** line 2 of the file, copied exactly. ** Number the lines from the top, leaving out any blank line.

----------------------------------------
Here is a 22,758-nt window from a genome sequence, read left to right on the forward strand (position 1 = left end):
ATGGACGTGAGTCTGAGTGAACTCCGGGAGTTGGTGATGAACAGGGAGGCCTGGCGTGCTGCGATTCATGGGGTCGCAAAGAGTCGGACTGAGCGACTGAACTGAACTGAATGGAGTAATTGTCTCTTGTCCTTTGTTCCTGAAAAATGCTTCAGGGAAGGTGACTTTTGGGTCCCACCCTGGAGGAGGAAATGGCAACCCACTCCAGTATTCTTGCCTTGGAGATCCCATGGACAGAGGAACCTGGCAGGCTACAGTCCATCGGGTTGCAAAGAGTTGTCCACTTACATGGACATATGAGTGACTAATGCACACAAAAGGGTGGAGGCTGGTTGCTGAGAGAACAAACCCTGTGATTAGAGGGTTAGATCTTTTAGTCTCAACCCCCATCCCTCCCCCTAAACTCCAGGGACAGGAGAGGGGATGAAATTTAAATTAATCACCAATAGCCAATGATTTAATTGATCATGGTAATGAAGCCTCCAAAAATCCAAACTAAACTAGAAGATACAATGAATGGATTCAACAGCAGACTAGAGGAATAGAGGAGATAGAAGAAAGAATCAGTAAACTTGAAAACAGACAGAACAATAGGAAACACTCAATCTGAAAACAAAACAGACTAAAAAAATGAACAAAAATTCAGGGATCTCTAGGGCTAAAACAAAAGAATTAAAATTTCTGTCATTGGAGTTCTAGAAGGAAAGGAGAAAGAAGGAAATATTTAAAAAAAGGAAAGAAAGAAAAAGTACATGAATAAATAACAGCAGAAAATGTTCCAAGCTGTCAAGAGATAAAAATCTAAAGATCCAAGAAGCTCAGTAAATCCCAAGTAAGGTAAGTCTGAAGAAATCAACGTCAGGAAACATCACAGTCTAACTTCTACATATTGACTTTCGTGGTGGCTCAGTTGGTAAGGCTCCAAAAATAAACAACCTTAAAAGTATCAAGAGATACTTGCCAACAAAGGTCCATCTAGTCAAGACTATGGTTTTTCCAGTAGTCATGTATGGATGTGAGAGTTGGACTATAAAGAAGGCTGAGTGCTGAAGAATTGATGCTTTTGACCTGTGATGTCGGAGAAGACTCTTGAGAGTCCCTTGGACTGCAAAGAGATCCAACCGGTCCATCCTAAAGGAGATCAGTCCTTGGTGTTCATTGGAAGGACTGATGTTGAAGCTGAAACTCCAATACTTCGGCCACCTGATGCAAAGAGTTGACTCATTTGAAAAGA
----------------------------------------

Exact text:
ATGGACGTGAGTCTGAGTGAACTCCGGGAGTTGGTGATGAACAGGGAGGCCTGGCGTGCTGCGATTCATGGGGTCGCAAAGAGTCGGACTGAGCGACTGAACTGAACTGAATGGAGTAATTGTCTCTTGTCCTTTGTTCCTGAAAAATGCTTCAGGGAAGGTGACTTTTGGGTCCCACCCTGGAGGAGGAAATGGCAACCCACTCCAGTATTCTTGCCTTGGAGATCCCATGGACAGAGGAACCTGGCAGGCTACAGTCCATCGGGTTGCAAAGAGTTGTCCACTTACATGGACATATGAGTGACTAATGCACACAAAAGGGTGGAGGCTGGTTGCTGAGAGAACAAACCCTGTGATTAGAGGGTTAGATCTTTTAGTCTCAACCCCCATCCCTCCCCCTAAACTCCAGGGACAGGAGAGGGGATGAAATTTAAATTAATCACCAATAGCCAATGATTTAATTGATCATGGTAATGAAGCCTCCAAAAATCCAAACTAAACTAGAAGATACAATGAATGGATTCAACAGCAGACTAGAGGAATAGAGGAGATAGAAGAAAGAATCAGTAAACTTGAAAACAGACAGAACAATAGGAAACACTCAATCTGAAAACAAAACAGACTAAAAAAATGAACAAAAATTCAGGGATCTCTAGGGCTAAAACAAAAGAATTAAAATTTCTGTCATTGGAGTTCTAGAAGGAAAGGAGAAAGAAGGAAATATTTAAAAAAAGGAAAGAAAGAAAAAGTACATGAATAAATAACAGCAGAAAATGTTCCAAGCTGTCAAGAGATAAAAATCTAAAGATCCAAGAAGCTCAGTAAATCCCAAGTAAGGTAAGTCTGAAGAAATCAACGTCAGGAAACATCACAGTCTAACTTCTACATATTGACTTTCGTGGTGGCTCAGTTGGTAAGGCTCCAAAAATAAACAACCTTAAAAGTATCAAGAGATACTTGCCAACAAAGGTCCATCTAGTCAAGACTATGGTTTTTCCAGTAGTCATGTATGGATGTGAGAGTTGGACTATAAAGAAGGCTGAGTGCTGAAGAATTGATGCTTTTGACCTGTGATGTCGGAGAAGACTCTTGAGAGTCCCTTGGACTGCAAAGAGATCCAACCGGTCCATCCTAAAGGAGATCAGTCCTTGGTGTTCATTGGAAGGACTGATGTTGAAGCTGAAACTCCAATACTTCGGCCACCTGATGCAAAGAGTTGACTCATTTGAAAAGA